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Interesting Facts & Stories
of the 16th Ohio Volunteer Infantry
The Ironclad Gunship Hoax
Web Author's Notes:

During early 1863, the 16th Ohio and thousands of Gen. Ulysses Grant's troops were massed just north of Vicksburg, Mississippi, camping along the river while waiting out the long, cold winter. They were staged here in preparation for a springtime offensive against Vicksburg, hoping to take the strategic city from the Confederates and fully open the Mississippi River to Union control. The Rebels had formidable defensive works all along the river but Union Admiral Porter frequently attempted to run the blockade with his ironclad gunships, often sustaining serious loss.

On February 24 a powerful gunship, the U.S.S. Indianola, was lost to the Confederates during action around Palmyra Island, a large island about 20 miles south of Vicksburg. The Union was horrified to watch the Rebels attempt to recover the ship and add it to their defensive arsenal.

On February 25 some Union troops had the idea to build a "dummy" ironclad warship from the parts of an abandoned flatboat, logs and other nearby materials. They would use this fake gunship to try and draw fire from the Confederate batteries and also to hopefully distract the Rebels from pursuing the Indianola. A detailed description of the construction of what was to be named Black Terror was written by Donald L. Barnhard, Jr. for America's Civil War magazine:

Starting with an abandoned flatboat, Porter put his command to work constructing his ruse. Tapered logs were added to the sides of the flatboat to give it a hull-like appearance. Canvas and wooden planks were used in the center to form a casemate, pilothouse and paddle-wheel housings. Two unusable lifeboats were bolted to fake davits for further realism. Blackened logs served as the vessel's weaponry. Pork barrel smokestacks were added to either side of the pilothouse. For a dark, sinister appearance, the exterior was blackened with tar. As a final touch, two iron pots filled with tar and oakum were placed at the base of the smokestacks and ignited. Clouds of black smoke curled upward as the ersatz ironclad was set adrift in the Mississippi current. Dubbed Black Terror, she was built in 12 hours for a mere $8.63.

Barnhard goes on to describe the deployment of Black Terror and the amazing results:

At 11 p.m., on February 25, Black Terror was towed into the Mississippi, cut loose and sent on her journey. After cruising past Vicksburg, the vessel struck the west bank of the Mississippi near Warrenton, but Union soldiers pushed her back into the current, and soon Black Terror was drifting at 5 knots. Confederate crewmen on Queen of the West saw Black Terror approaching and turned about and headed downriver to warn any vessels of the Union's latest threat. Coming upon the wrecked Indianola, Captain McCloskey of Queen warned the salvage party of the ironclad's approach. The frightened salvagers decided to scuttle Indianola to prevent her recapture. The guns were spiked or thrown overboard. What was left was set on fire, burning her down to the waterline. Colonel Wirt Adams, commander of a nearby cavalry regiment, remarked, 'With the exception of the wine and liquor stores of the Indianola, nothing was saved. The valuable armament, the large supplies of powder, shot and shell are all lost.' Black Terror, her mission completed, drifted on for two more miles, then struck a mudbank. She fired no shots and no crew members appeared on the deck. Curious about the lack of any crew activity, a Confederate party from ashore rowed toward the silent vessel. Upon closer inspection, they realized too late the duplicity.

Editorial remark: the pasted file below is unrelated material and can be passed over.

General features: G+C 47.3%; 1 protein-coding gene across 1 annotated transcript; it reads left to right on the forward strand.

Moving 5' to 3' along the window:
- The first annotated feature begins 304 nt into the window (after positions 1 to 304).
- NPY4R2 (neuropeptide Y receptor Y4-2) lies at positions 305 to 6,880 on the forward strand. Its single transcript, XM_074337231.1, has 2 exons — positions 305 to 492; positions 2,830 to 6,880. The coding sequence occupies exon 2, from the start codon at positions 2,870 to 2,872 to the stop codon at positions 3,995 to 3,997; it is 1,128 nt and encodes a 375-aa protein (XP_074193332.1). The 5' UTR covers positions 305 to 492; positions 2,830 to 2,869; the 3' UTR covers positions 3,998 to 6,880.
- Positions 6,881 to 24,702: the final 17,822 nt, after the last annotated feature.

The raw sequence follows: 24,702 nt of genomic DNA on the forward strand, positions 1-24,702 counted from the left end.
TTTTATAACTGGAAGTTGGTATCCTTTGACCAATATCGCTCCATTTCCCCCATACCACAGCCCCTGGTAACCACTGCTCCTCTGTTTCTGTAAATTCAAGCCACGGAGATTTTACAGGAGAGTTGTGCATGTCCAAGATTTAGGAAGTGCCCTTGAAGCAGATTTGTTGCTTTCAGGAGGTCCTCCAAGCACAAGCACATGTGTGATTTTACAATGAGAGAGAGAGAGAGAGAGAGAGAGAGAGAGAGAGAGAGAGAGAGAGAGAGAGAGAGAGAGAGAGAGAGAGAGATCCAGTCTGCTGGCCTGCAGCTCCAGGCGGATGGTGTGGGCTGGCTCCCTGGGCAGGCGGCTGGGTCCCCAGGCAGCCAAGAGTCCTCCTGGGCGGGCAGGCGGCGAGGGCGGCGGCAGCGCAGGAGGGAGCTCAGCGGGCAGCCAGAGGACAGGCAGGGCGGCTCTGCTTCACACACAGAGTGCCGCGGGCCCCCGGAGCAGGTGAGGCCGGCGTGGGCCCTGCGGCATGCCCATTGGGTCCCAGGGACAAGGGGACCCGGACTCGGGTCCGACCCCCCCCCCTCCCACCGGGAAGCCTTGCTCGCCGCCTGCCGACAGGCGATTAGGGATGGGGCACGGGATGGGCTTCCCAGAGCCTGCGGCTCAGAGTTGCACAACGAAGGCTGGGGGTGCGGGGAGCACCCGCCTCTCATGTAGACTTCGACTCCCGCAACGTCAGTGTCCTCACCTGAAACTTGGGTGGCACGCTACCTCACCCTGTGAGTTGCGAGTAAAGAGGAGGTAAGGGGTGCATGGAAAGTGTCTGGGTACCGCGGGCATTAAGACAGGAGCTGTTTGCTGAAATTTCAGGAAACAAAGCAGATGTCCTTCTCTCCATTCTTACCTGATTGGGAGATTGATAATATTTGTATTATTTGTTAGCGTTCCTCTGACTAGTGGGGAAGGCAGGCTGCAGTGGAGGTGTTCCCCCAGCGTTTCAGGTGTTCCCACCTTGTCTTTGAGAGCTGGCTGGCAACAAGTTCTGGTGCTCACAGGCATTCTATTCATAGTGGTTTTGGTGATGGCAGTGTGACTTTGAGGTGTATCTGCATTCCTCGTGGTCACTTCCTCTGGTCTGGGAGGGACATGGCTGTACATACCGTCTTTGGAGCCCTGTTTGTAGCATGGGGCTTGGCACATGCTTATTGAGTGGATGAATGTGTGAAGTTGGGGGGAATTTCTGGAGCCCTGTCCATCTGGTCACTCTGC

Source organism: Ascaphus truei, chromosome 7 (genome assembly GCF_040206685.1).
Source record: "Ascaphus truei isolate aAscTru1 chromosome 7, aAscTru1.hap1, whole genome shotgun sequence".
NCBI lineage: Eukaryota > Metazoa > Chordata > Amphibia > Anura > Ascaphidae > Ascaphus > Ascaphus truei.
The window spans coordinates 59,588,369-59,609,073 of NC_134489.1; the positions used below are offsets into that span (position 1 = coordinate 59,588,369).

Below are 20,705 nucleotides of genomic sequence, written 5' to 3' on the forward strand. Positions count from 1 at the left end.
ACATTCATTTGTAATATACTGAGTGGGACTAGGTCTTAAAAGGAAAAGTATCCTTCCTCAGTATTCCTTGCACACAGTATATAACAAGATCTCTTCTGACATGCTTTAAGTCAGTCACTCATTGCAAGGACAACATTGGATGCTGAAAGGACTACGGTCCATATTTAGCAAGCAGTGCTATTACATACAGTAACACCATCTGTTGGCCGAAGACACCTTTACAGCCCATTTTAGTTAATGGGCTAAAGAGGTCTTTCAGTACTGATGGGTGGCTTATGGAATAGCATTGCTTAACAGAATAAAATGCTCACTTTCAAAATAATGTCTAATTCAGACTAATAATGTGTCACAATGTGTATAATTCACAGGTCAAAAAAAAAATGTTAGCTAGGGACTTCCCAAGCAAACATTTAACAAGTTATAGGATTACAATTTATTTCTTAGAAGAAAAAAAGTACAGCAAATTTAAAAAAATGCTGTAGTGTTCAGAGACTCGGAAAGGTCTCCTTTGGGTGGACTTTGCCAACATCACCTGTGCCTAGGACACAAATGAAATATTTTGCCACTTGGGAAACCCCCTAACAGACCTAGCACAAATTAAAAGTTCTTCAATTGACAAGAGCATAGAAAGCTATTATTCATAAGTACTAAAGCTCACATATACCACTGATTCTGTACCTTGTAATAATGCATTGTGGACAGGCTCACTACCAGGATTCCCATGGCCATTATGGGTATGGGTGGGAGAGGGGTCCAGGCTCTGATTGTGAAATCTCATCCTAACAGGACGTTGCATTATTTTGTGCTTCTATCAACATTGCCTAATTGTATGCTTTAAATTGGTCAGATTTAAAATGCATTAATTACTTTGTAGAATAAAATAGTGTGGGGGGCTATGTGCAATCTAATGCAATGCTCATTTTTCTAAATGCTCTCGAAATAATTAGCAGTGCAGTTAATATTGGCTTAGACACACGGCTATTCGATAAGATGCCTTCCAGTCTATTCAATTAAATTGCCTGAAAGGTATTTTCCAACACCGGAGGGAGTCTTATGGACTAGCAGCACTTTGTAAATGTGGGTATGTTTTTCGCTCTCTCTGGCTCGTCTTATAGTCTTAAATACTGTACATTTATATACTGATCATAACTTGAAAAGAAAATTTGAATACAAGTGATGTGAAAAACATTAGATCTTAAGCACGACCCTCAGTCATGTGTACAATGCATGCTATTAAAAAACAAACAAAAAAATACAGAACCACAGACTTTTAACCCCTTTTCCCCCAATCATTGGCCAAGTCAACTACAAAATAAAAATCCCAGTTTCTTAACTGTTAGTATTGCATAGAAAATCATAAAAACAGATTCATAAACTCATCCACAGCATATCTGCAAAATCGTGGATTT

The hoax had worked beyond the Union's wildest expectations. But how does this relate to the 16th Ohio? The article, below, published in the Pittsburg Post-Gazette on March 12, 1913 (and originally by the 16th Ohio's hometown newspaper, the Wooster (Ohio) Republican), tells a story, from an unnamed source, that four soldiers from the 16th Ohio were instrumental in coming up with the idea of the hoax and working to make it happen. These soldiers were:

Pvt. William Bigham
Cpl. John C. Hall
Pvt. David McCulley (listed as Dan in article below)
Cpl. Samuel Metzler

all of Company C. Whether this story is true or not is hard to say. The fact that actual names of four, identifiable soldiers of the 16th Ohio were listed and that the 16th Ohio was certainly with Grant's troops along the Mississippi River gives credence to the story. That Admiral Porter took credit for the idea, or rather, those who reported on it chose to give that credit to the much revered officer, is not unusual in the way history gets recorded.

The webauthor will be searching for the original poem mentioned in the article, below, and in the meantime chooses to believe those four young soldiers from Company C had a lot to do with this colorful, historic event.

Thanks to 16th Ohio researcher Rob Garber for the article. Rob is the 3rd great nephew of Capt. William Buchanan, Company F, and has provided much research and contribution to this website.

Cpl. John C. Hall
photo courtesy of and with permission from
Ronald S. Coddington at

Sgt. John C. Hall

Article from the Pittsburg Post-Gazette, published March 12, 1913.


Cpl. Samuel Metzler

Cpl. Samuel Metzler

Artist's rendition of the Black Terror, fake gunboat built by the Union.

Black Terror

Image of U.S.S. Indianola, the ironclad gunboat captured by the Confederates and which spurred the hoax.
Image from Wilson's Creek National Battlefield collection. Note: Some sources dispute this photo is of the Indianola.

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